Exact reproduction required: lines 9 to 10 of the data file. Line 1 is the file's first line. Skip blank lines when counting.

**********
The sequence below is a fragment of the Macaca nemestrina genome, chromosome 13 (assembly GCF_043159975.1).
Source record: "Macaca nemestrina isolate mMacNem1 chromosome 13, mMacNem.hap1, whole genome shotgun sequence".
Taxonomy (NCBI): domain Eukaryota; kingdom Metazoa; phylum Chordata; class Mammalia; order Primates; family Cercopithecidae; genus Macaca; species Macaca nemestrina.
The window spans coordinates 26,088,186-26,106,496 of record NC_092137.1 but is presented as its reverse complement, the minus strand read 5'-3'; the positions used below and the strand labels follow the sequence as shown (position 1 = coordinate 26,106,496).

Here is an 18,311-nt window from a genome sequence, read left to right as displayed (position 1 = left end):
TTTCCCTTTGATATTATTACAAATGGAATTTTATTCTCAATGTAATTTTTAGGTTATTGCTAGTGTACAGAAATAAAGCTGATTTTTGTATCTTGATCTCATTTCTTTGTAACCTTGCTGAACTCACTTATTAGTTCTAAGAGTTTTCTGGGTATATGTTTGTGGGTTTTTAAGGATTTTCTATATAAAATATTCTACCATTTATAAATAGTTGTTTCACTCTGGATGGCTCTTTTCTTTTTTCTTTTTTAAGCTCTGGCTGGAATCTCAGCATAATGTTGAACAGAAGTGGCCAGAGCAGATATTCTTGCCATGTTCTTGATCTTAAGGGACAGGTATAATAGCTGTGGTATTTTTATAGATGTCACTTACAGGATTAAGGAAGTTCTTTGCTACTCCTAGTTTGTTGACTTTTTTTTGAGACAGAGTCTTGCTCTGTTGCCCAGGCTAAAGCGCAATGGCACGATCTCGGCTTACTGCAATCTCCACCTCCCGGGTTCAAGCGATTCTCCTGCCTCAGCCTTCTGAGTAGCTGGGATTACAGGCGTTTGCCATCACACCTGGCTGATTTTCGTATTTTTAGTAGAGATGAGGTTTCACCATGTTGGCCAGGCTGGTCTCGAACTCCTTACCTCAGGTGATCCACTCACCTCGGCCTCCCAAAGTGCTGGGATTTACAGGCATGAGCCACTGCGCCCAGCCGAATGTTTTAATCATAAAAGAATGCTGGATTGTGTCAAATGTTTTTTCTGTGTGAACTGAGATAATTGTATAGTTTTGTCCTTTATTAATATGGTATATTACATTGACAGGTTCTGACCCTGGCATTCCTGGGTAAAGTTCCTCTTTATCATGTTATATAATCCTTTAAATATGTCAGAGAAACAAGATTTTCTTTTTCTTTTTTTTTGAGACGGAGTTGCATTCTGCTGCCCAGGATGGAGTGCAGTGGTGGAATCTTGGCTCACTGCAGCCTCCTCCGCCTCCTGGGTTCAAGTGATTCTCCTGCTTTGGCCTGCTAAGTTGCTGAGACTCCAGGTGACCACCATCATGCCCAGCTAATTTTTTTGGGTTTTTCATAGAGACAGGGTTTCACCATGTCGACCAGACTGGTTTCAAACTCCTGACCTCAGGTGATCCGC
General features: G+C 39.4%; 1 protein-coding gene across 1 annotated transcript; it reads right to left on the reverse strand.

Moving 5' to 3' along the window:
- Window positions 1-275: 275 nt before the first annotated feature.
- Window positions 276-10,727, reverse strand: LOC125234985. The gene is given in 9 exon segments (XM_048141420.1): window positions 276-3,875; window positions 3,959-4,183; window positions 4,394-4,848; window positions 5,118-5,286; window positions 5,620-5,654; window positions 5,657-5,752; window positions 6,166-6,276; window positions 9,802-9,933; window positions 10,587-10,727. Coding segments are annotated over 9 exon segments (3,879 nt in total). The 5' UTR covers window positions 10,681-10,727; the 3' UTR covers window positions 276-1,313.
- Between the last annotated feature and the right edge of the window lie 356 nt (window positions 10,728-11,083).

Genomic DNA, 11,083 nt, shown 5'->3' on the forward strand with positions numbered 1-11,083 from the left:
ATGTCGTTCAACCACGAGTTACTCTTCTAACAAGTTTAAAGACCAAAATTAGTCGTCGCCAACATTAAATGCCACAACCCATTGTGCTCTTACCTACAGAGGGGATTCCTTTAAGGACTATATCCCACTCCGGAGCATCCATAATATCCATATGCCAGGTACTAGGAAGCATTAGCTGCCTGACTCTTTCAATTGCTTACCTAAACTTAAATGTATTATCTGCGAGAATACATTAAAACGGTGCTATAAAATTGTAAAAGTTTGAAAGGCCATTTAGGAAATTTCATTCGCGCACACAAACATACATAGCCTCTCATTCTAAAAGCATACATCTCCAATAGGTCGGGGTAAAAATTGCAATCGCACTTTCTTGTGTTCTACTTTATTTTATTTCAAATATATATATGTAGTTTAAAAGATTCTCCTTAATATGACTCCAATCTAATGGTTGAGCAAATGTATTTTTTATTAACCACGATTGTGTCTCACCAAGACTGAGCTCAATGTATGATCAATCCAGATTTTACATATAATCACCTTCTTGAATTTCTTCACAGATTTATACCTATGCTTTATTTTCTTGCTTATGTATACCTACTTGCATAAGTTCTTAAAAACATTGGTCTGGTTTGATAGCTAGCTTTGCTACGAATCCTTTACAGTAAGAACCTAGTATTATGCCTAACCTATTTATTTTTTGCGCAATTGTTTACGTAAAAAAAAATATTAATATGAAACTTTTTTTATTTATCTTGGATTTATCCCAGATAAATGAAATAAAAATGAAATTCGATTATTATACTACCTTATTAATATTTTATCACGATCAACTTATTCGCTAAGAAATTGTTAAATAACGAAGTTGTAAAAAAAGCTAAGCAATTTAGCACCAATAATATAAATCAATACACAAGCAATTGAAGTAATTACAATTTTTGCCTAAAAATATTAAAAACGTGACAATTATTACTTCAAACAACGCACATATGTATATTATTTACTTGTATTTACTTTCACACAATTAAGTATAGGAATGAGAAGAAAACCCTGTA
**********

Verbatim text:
- Window positions 1-275: 275 nt before the first annotated feature.
- Window positions 276-10,727, reverse strand: LOC125234985. The gene is given in 9 exon segments (XM_048141420.1): window positions 276-3,875; window positions 3,959-4,183; window positions 4,394-4,848; window positions 5,118-5,286; window positions 5,620-5,654; window positions 5,657-5,752; window positions 6,166-6,276; window positions 9,802-9,933; window positions 10,587-10,727. Coding segments are annotated over 9 exon segments (3,879 nt in total). The 5' UTR covers window positions 10,681-10,727; the 3' UTR covers window positions 276-1,313.